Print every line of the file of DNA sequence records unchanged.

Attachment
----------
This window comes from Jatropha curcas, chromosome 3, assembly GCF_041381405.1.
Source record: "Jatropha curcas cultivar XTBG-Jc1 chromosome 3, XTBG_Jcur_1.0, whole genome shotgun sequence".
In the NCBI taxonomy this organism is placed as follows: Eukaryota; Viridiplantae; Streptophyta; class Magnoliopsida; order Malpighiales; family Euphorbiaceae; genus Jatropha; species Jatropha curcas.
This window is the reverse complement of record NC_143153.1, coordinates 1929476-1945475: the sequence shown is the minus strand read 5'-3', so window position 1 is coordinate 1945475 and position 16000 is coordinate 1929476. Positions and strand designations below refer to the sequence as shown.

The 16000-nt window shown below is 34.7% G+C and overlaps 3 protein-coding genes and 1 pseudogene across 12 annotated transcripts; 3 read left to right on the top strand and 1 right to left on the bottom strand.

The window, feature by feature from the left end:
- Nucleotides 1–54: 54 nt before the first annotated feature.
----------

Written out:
This window comes from Jatropha curcas, chromosome 3, assembly GCF_041381405.1.
Source record: "Jatropha curcas cultivar XTBG-Jc1 chromosome 3, XTBG_Jcur_1.0, whole genome shotgun sequence".
In the NCBI taxonomy this organism is placed as follows: Eukaryota; Viridiplantae; Streptophyta; class Magnoliopsida; order Malpighiales; family Euphorbiaceae; genus Jatropha; species Jatropha curcas.
This window is the reverse complement of record NC_143153.1, coordinates 1929476-1945475: the sequence shown is the minus strand read 5'-3', so window position 1 is coordinate 1945475 and position 16000 is coordinate 1929476. Positions and strand designations below refer to the sequence as shown.

The 16000-nt window shown below is 34.7% G+C and overlaps 3 protein-coding genes and 1 pseudogene across 12 annotated transcripts; 3 read left to right on the top strand and 1 right to left on the bottom strand.

The window, feature by feature from the left end:
- Nucleotides 1–54: 54 nt before the first annotated feature.